The risks of developing cancer from Barrett's Oesophagus (BO) are low, about 0.3% per patient year - so a person aged 30 with newly-developed BO may have an 11-25% chance of developing adenocarcinoma by the age of 80 years. But what multiplies the risk is if there is low grade dysplasia (5% in the following 1 - 8 years), or high grade dysplasia (50% in the following 1-8 years). That is why you go for surveillance endoscopies that take tiny samples for analysis at intervals down your oesophagus to check for possible dysplasia. Nowadays, dysplasia can be treated by radio frequency ablation that aims to remove the affected lining without the need for the major surgery to remove part or all of the oesophagus, and this often prevents the cancer from occurring.

  • Thank you for some very valuable information.

  • Hi,

    I work in pharmacy and not as up to date as I should be, but there is a lot of misleading info on the internet. If in doubt check NHS choices or go and ask your local Pharmacist, if they are any good they will give you the correct advice or investigate and get back to you. If they are vague go to another pharmacy. Hope this helps x

  • The trouble is you get such conflicting advice from everyone but I know I have to stay on them for the rest of my life so I have to stop worrying. I will ask my pharmacist the next time I collect my medication as they are very helpful. Thank you.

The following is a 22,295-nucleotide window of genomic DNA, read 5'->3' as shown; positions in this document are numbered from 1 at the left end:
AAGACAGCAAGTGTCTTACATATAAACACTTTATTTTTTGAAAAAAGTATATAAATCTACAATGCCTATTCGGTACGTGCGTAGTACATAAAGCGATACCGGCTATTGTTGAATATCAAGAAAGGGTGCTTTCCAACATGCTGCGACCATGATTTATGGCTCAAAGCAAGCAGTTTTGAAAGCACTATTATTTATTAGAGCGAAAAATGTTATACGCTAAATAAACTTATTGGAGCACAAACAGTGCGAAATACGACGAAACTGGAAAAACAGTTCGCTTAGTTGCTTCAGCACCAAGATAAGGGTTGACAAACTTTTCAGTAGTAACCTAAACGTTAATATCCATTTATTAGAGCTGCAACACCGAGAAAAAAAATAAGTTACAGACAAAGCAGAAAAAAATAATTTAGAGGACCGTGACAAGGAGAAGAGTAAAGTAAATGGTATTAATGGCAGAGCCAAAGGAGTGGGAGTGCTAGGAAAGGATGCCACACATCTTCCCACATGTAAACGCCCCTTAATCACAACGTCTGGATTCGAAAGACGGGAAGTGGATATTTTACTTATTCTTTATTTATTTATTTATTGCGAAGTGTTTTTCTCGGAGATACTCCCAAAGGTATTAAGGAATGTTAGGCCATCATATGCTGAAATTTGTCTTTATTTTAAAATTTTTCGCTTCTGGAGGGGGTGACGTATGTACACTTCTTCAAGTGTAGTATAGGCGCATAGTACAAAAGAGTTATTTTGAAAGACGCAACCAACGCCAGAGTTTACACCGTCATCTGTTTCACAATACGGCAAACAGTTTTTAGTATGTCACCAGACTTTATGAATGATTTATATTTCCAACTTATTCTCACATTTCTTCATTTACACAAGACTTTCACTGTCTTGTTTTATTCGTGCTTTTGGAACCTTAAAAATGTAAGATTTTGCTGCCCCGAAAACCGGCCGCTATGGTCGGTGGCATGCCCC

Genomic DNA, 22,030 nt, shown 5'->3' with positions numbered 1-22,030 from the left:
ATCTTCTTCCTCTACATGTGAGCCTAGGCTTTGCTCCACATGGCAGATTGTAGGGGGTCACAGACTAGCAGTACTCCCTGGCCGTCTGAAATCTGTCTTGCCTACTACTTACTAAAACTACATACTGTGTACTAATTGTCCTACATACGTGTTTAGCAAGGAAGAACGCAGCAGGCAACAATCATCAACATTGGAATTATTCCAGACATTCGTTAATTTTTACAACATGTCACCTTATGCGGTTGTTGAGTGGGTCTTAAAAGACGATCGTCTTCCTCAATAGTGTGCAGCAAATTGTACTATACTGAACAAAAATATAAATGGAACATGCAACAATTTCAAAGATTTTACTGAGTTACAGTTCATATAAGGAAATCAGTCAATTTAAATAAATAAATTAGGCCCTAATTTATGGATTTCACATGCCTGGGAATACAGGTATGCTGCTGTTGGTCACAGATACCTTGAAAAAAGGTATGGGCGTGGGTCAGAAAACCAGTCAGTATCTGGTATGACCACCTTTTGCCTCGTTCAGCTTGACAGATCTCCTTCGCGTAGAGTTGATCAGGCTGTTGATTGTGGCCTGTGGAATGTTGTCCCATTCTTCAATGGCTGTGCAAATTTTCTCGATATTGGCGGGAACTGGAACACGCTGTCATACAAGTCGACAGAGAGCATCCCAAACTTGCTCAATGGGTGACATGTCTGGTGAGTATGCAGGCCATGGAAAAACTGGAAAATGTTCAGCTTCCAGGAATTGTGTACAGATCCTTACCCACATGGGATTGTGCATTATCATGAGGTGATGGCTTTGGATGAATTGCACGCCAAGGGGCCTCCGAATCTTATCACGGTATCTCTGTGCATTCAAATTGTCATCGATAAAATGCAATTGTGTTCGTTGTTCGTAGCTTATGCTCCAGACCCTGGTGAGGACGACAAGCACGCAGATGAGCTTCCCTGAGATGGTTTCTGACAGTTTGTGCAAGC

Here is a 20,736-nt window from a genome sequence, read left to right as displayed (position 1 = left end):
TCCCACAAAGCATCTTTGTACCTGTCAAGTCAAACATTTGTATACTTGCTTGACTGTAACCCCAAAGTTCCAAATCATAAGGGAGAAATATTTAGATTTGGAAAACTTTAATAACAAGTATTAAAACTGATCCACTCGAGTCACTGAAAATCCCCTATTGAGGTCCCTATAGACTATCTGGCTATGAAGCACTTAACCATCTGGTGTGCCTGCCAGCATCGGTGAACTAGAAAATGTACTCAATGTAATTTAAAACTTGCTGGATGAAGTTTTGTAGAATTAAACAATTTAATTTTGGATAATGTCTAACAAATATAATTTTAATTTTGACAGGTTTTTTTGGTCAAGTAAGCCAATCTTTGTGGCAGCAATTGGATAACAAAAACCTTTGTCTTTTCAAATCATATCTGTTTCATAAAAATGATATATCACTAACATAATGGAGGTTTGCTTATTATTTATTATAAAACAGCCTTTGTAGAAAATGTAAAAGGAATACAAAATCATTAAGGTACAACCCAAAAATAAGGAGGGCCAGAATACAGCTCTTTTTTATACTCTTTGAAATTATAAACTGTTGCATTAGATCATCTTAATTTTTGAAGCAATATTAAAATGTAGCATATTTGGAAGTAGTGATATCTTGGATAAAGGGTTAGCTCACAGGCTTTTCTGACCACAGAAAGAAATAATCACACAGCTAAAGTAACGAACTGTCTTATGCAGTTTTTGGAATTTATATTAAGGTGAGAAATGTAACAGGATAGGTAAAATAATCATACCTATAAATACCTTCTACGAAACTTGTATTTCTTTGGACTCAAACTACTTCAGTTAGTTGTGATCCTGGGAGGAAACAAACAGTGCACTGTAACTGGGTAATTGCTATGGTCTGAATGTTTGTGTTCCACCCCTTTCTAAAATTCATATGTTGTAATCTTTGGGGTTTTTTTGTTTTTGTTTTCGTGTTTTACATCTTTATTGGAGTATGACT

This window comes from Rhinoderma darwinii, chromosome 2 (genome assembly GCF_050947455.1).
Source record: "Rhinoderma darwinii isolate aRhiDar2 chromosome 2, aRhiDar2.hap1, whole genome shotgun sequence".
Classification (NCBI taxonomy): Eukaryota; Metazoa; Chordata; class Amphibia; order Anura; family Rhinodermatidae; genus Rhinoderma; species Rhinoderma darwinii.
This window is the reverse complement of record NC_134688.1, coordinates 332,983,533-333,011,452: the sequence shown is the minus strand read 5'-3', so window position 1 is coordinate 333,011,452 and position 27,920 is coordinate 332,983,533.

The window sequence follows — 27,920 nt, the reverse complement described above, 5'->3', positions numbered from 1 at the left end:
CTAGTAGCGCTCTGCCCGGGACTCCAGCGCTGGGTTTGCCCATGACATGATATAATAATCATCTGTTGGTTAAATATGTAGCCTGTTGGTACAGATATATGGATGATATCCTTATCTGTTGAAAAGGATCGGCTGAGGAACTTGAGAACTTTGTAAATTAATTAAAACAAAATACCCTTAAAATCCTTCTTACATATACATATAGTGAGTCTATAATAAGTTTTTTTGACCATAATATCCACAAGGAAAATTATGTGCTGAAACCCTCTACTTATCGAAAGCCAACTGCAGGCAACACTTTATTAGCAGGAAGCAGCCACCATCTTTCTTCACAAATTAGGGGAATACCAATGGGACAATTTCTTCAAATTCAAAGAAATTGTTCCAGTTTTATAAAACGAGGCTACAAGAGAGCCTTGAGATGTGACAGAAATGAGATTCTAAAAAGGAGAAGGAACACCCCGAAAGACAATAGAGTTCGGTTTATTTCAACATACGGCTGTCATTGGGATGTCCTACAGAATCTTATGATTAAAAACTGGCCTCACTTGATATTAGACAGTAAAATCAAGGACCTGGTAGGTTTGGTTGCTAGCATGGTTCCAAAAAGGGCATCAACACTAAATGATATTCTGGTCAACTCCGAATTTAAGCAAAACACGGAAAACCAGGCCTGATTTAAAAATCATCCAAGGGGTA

• I was told by a surgeon that there had always been a certain number of people who worried about PPI medication and its side effects, and who conducted research on that basis, but never really established any significant harm to justify their fears. There has been some publicity recently about side effects, but the main problem is people who have been taking them for long periods without proper medical reason or reviews, which is not, of course, the situation with you.

  • It is not until you get a certain illness that you research and then start worrying about the medication you have to take and the side effects. I had not really heard about PPI's until I was diagnosed and now I know every detail about them! I think I have to keep off google!!

  • I have never taken PPIs but have still suffered several serious fractures due to osteoporosis....so at least in the case of my genetic profile they cannot be blamed for that condition.

    I would definitely advise taking all mineral and vitamin supplements to ensure that you develop as few deficiencies as possible; the NHS blood test norms are far from sufficiently fine tuned to be relied upon and as you observe knowledge at the GP level can be woefully lacking.

    Research on this subject is very much ongoing and there is no pressing reason for you to come to a final decision either way any time soon.

  • Have you got Barrett's Oesophagus? I do take vitamins every day but whether they are doing any good or not I don't know. Why have you never taken PPI's?

  • The days when I had Barrett's are long since passed ---- my oesophagus was removed due to carcinoma in 1991!

    Perhaps if the efficacy of PPIs had been understood half a century ago I could have been spared that outcome, the genesis of which was probably an hernia arising from a bike crash 30 years previously when I was 17.

    By some definitions I am an NHS insider and having access to the info decided that I would manage reflux by lifestyle changes; EG diet and eating habits.

    It is now emerging that reflux induced metaplasia is occurring in the tissues of the oesophageal stump. I will be posting an article about this in the coming week or two.